This can be done in an in-person classroom or a virtual class. As you work with students to use positive self-talk, they will need regular practice developing positive, self-affirmations. You can have a daily or weekly assignment where students write an affirmation. Give them a format or goal for their affirmations and have students write these as an exit ticket on their way out of class or as a quick assignment submission in an online classroom. One day students might write a simple “I am” affirmation where they identify one of their positive traits where the next time they might write an “I am learning to” affirmation where they identify some way they are improving.

Helping students learn to embrace positive self-talk and affirmations can help students manage the negative emotions they may be experiencing this year while simultaneously increasing their self-worth and self-compassion. Consider making time for affirmations in your classroom and create a great day!


This article includes FREE printables and resources for Educators.

If you aren’t having students journal in your classroom, now’s the time to consider starting!

Making time for students to journal in the classroom can significantly improve your classroom community. Not only does incorporating a journaling practice in the classroom give you an opportunity to better know and build relationships with your students, journaling also gives your students an outlet to process difficult emotions so they are better able to focus on being present in the classroom. Additionally, journaling can help decrease students’ stress levels, boost students’ self-confidence, and increase their memory.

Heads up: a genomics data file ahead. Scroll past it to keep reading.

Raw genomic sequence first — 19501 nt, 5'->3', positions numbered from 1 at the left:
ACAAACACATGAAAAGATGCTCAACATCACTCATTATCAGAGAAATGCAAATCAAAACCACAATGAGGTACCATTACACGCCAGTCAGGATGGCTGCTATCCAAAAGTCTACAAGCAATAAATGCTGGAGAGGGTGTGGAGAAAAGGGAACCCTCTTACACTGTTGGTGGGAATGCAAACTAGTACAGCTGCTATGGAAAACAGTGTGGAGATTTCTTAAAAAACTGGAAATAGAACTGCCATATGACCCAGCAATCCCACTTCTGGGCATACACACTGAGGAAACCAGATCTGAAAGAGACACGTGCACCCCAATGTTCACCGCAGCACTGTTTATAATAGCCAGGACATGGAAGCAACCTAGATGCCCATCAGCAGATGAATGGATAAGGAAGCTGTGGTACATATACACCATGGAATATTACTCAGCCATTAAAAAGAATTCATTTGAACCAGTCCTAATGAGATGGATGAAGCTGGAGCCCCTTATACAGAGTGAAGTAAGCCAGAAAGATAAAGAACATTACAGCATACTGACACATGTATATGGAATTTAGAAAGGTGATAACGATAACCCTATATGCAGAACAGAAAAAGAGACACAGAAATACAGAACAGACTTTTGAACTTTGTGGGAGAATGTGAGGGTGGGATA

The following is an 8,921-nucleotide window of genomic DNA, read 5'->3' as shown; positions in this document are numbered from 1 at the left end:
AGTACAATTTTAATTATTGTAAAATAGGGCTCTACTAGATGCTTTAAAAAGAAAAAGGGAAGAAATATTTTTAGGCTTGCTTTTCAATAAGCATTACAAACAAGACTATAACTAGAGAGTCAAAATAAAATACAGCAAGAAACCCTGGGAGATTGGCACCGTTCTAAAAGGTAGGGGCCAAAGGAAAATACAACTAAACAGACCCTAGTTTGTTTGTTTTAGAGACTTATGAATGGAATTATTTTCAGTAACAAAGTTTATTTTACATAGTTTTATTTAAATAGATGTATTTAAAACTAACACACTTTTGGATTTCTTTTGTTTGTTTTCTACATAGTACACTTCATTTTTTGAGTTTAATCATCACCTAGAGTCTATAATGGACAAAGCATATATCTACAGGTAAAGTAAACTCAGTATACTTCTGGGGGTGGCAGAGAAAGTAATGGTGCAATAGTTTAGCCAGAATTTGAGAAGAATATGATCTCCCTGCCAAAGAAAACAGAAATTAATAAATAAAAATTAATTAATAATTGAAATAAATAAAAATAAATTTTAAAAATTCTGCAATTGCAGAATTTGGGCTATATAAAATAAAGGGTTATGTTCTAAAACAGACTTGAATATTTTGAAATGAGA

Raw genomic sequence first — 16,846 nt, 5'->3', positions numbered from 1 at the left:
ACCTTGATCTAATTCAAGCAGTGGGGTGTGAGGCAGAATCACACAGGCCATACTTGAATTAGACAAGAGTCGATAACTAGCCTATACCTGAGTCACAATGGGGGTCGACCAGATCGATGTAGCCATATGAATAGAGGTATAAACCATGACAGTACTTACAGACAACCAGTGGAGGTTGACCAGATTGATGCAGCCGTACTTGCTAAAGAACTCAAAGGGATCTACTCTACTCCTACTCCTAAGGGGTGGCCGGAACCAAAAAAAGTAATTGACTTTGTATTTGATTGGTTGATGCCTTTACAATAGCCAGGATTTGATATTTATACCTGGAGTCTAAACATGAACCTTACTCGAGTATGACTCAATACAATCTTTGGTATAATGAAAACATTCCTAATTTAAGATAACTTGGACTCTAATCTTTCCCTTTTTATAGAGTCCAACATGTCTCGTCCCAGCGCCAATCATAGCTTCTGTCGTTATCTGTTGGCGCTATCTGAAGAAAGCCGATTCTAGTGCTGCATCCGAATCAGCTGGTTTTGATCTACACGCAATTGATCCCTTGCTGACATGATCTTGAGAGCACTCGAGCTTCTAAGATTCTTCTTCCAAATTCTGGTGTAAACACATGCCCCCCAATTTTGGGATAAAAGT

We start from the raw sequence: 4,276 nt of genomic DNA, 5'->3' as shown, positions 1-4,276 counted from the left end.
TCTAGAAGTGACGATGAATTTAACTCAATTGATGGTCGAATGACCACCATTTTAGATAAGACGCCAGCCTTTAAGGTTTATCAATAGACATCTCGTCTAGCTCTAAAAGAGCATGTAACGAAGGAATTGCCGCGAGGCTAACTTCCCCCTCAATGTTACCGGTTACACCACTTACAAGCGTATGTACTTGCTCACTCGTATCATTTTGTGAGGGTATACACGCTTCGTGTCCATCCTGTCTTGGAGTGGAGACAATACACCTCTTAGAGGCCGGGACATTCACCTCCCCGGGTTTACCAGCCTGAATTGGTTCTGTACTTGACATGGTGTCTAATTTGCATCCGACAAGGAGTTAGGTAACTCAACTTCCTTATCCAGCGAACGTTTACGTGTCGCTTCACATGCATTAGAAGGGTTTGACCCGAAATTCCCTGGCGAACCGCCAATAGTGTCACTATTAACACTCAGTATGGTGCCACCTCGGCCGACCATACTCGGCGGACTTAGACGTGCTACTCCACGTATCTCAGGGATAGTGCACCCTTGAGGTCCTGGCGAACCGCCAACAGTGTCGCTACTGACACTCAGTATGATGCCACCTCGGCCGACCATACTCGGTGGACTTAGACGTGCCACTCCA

As an educator, helping your students develop a consistent journaling practice can lead to higher academic scores, fewer behavior disruptions, and an overall healthier and happier classroom community.

When students write and express their feelings, they can reduce amygdala activity, which is the brain’s emotional center; this allows students to better engage their thinking brain. This is why feelings of sadness, anger, and pain are less intense after written out on paper. Help your students develop a journaling practice so they are better prepared to engage with their learning.
Learn more about how journaling can help students (and you!) manage stress in this video.

Journaling and writing about emotions can provide a lot of benefits in mental health. You can help students learn to journal with intention as a means to work through problems, identify issues causing stress and anxiety, and express gratitude.